In the framework of the APEX (Airborne Prism Experiment) pushbroom imaging spectrometer, a complete processing and archiving facility (PAF) is developed. The PAF not only includes imaging spectrometer data processing up to physical units, but also geometric and atmospheric correction for each scene, as well as calibration data input. The PAF software includes an Internet based web-server and provides interfaces to data users as well as instrument operators and programmers. The software design, the tools and its life cycle is discussed as well. Further we will discuss particular instrument requirements (resampling, bad pixel treatment, etc.) in view of the operation of the PAF as well as their consequences on the product quality. Finally we will discuss a combined approach for geometric and atmospheric correction including BRDF (or view angle) related effects.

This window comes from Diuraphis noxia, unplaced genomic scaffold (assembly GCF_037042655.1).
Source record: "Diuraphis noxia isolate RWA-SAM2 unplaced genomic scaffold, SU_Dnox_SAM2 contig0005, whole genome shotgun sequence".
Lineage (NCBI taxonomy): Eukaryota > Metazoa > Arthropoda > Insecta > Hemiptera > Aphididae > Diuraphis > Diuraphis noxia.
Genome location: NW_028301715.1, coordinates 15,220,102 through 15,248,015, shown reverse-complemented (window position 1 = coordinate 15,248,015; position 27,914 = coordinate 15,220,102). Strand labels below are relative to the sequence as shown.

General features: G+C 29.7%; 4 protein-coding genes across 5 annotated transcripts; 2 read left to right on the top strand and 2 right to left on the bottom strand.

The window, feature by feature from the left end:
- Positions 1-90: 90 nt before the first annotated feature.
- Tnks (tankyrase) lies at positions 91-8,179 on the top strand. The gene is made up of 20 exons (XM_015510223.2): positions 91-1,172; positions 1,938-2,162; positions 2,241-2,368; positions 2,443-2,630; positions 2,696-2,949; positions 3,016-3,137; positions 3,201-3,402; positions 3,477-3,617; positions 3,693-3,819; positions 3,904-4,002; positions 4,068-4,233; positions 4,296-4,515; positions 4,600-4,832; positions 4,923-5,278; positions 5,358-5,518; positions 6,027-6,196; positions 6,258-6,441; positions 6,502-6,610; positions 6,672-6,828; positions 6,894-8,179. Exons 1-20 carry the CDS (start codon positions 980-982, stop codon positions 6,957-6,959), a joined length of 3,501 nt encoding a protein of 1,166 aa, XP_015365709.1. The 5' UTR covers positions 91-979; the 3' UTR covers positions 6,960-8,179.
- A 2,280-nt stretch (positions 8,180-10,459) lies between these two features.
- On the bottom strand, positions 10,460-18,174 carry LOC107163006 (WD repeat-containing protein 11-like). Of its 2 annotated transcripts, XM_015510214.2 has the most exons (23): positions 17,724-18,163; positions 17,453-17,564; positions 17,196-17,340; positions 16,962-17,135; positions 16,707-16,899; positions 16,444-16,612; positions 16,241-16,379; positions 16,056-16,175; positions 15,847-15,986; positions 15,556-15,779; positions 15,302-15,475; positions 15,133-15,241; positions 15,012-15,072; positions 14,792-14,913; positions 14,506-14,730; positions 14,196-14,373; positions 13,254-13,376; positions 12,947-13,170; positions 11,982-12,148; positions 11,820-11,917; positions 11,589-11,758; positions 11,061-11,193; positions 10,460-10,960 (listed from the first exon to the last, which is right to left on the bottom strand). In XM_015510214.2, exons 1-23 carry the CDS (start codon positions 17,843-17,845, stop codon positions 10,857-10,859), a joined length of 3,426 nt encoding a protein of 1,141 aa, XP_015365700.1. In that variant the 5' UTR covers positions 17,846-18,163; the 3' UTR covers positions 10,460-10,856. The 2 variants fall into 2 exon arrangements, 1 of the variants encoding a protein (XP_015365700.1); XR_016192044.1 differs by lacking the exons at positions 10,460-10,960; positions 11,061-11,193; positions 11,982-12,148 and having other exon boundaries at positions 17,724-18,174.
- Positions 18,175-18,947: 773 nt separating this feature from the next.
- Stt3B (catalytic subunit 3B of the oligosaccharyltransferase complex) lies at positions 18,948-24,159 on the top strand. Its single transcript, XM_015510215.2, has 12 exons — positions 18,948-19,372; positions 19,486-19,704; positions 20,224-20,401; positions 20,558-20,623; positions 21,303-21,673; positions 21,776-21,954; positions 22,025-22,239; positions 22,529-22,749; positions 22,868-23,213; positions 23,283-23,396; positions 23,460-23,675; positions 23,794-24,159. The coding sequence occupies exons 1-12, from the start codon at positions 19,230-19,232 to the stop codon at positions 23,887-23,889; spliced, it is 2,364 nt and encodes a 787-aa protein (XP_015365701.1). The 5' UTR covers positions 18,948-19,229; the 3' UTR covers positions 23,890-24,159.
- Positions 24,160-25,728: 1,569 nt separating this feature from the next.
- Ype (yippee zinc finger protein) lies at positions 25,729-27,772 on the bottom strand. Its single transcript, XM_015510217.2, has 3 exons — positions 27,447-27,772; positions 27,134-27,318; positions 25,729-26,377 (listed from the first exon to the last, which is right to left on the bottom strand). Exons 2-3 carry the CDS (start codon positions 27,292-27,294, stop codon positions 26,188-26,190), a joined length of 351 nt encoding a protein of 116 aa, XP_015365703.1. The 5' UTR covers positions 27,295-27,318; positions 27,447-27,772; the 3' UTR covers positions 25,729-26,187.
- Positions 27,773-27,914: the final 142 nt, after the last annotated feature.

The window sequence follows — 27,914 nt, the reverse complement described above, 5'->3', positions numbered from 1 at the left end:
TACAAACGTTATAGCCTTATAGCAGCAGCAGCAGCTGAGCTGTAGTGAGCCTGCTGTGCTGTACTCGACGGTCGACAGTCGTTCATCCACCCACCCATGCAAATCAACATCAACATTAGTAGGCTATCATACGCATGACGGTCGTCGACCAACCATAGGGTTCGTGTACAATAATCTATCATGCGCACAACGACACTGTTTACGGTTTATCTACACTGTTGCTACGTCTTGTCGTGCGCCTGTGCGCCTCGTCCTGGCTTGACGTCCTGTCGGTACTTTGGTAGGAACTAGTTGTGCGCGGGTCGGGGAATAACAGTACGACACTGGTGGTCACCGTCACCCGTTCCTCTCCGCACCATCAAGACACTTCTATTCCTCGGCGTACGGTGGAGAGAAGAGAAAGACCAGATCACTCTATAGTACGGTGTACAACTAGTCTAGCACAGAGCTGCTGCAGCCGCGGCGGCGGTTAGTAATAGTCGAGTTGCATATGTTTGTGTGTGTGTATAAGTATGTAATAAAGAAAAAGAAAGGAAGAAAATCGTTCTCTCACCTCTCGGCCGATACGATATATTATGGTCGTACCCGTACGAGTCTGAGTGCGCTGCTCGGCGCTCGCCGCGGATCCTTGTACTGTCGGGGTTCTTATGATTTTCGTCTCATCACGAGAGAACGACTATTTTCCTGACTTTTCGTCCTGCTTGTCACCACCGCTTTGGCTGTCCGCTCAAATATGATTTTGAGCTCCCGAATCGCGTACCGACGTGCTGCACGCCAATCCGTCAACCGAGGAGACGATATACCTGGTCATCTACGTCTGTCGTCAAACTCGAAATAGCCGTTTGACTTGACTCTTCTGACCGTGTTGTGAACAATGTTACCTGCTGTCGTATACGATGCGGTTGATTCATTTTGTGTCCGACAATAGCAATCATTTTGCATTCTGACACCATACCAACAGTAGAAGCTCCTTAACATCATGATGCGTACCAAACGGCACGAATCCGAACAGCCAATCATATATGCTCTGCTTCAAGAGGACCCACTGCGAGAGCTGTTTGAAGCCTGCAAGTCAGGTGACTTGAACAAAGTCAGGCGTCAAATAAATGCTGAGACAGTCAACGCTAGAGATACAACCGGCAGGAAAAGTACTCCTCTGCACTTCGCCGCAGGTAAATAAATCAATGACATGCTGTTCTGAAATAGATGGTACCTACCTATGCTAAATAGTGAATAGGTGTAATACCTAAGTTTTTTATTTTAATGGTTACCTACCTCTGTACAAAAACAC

A method for the determination of aerosol optical properties from imaging spectrometer data on a local scale is investigated, making use of the continuous spectral coverage, high spatial resolution, and the well-calibrated radiometry of such data. The method (correlated spectral unmixing) is based on the decomposition of the sensor signal in the short-wave infrared using spectrum database ground spectra, the reconstruction of image ground spectra in the visible, and forward modelling with a radiative transfer code. The sensitivity of the imaging spectrometer signal to different atmospheric condititions is explored, as well as the correlation of spectral reflectances in the visible and short-wave infrared for a variety of surfaces. The potential of the presented method is demonstrated for a scene from the airborne visible and infrared imaging spectrometer AVIRIS over rugged heterogeneous coastal terrain in California, and comparisons to multispectral methods are made.